Committee members made initial donations, then hired a consulting firm to study the project's feasibility.
"The report came back that it would be easy to raise $13 million or more," Hall said.
"Next thing you know, the economy changed, and people we had hoped could give were worried about their stock portfolios and their futures. A lot of people lost a third of their money, or more. They were uncertain about their futures.
"Now we were going to have some trouble. It would be tough sledding."
The committee reset its goal to $9 million and told the school board it would not be able to finance window replacement, as originally hoped.
Hall said his committee then approached many of the same potential donors with a request to pledge over a three- to five-year period, rather than in a lump sum.
The Stewart Education Foundation gave $1.2 million. The George S. & Dolores Dore Eccles Foundation and the Nancy Eccles & Homer M. Hayward Family Foundation each donated $1 million.
In all, more than 1,000 groups and individuals came forward with donations, Hall said.
"People at all economic wealth levels really reached into their pockets to make contributions," he said. "A $10 donation from some is a large and significant sacrifice. Everybody sacrificed. Everybody made an effort."
Patrick Alcorn, of Hughes General Contracting, is the Ogden High School project manager.
"I would say we have about 30 percent of the project left to do," he said.
"We have to bring the north end of the building up to code, structurally, and build the new media center and restore all the classrooms in that end of the building.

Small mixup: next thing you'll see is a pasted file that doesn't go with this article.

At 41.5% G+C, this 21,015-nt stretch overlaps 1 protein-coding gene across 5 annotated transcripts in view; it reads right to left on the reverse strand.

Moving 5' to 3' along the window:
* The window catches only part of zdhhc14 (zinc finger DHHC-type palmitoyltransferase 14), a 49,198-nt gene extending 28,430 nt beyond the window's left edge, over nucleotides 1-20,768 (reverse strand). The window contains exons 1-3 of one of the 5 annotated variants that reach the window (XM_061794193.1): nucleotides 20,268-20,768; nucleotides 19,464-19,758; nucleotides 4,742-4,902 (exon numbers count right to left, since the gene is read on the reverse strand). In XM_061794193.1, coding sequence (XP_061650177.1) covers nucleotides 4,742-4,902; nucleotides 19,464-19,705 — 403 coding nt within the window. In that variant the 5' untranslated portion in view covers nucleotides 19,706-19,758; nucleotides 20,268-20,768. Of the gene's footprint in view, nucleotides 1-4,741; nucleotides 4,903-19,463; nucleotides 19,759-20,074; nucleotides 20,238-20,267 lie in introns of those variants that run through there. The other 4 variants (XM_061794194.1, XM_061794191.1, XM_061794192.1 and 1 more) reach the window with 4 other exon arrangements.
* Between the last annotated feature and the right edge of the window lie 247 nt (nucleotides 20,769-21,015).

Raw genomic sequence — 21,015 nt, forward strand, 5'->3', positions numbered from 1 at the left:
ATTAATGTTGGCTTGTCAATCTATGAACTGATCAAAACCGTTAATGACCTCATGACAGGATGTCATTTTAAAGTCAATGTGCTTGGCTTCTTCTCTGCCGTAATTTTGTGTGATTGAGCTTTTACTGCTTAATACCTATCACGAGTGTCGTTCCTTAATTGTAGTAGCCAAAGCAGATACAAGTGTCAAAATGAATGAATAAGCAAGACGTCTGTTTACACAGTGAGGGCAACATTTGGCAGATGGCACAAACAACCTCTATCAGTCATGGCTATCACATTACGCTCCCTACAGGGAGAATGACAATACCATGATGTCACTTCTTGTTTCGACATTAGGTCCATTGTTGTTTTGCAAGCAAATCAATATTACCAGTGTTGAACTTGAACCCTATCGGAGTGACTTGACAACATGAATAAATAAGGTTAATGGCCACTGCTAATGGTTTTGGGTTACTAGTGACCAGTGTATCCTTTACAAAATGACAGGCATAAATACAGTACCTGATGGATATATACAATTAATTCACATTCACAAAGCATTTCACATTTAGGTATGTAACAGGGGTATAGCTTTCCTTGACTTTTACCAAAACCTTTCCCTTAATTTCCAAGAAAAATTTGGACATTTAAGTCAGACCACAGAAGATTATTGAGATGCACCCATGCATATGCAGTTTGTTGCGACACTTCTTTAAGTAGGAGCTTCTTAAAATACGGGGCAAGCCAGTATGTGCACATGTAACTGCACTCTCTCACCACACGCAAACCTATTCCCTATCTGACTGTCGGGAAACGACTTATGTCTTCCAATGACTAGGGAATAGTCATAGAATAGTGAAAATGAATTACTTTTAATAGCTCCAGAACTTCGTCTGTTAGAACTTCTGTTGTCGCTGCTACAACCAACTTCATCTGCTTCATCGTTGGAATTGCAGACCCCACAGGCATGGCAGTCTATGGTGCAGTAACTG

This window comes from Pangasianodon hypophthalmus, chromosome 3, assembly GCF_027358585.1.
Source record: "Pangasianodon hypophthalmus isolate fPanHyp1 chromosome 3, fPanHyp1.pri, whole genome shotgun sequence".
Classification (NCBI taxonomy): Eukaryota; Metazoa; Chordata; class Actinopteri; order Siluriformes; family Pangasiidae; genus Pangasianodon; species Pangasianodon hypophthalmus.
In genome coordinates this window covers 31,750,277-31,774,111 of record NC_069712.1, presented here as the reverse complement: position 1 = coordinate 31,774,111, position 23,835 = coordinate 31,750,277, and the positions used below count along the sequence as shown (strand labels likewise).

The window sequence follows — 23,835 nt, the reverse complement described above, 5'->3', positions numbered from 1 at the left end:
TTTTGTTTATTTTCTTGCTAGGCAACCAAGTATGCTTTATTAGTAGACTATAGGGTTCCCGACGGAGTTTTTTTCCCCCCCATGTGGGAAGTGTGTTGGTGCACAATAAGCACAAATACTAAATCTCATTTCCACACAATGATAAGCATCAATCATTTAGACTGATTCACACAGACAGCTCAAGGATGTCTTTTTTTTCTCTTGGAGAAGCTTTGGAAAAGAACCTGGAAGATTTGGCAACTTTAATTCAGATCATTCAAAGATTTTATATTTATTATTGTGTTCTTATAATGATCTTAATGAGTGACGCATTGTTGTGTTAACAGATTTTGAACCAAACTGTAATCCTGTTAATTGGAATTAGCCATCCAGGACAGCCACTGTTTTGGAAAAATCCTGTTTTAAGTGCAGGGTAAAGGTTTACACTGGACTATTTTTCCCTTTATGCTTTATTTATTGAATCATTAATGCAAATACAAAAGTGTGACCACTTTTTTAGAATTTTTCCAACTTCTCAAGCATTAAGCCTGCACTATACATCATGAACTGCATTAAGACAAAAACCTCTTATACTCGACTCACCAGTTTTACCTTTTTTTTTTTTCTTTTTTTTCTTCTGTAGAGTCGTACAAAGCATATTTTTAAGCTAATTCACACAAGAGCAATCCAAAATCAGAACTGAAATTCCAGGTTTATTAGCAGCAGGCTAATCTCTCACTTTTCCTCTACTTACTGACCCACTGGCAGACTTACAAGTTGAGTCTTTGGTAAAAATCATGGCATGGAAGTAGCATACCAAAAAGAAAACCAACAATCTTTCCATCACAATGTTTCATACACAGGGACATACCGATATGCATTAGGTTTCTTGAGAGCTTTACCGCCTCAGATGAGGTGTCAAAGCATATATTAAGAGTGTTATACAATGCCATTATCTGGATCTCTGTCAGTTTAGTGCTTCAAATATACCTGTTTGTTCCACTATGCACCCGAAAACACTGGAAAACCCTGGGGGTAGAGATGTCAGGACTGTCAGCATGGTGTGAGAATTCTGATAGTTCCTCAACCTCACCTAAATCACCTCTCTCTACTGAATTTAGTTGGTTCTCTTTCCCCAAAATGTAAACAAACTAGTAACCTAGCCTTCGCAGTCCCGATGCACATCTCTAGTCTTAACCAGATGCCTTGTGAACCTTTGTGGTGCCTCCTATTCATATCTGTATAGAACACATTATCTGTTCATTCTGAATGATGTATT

"We'll also be putting in a professional kitchen with multiple work stations for students."
Alcorn said the biggest part of the job has been the seismic upgrade, which required drilling micropiles through the roofline and deep into the soil beneath the school to add structural support.
Other than the structural upgrade and roof replacement, the trickiest part of the job has been working around the building's historic features.
"We had to protect those elements that were staying," Alcorn said. "A lot of marble and wainscoting was staying in place, and we had to work around it."
The work is scheduled to be complete in December 2012, Alcorn said.
Vause said she has been amazed with all that has been achieved in a time when money is tight.
"People have been very generous in tough economic times," Vause said of her fundraising experience for Ogden High.
"We kept on trying, and kept on trying, and now we are there."
Ogden High School
• LOCATION: 2828 Harrison Blvd.
• COST: $1.2 million when built in 1937; now undergoing a $65 million renovation
• SIZE: Main building, 211,000 square feet; gym building, 53,000 square feet; shop building, 27,600 square feet
• ENROLLMENT: Estimated at 1,100
• STAFF: The school has a new principal this year, Stacey Briggs, formerly vice
principal at Provo High School. Ogden High has 64 licensed employees, which include teachers, guidance counselors and a media specialist, as well as 36 additional employees.
• TIDBIT: Ogden High sells 48 percent more school lunches than it did two years ago. District officials say the renovated cafeteria and commons areas keep more students from leaving campus for lunch, only to return late or leave for the day.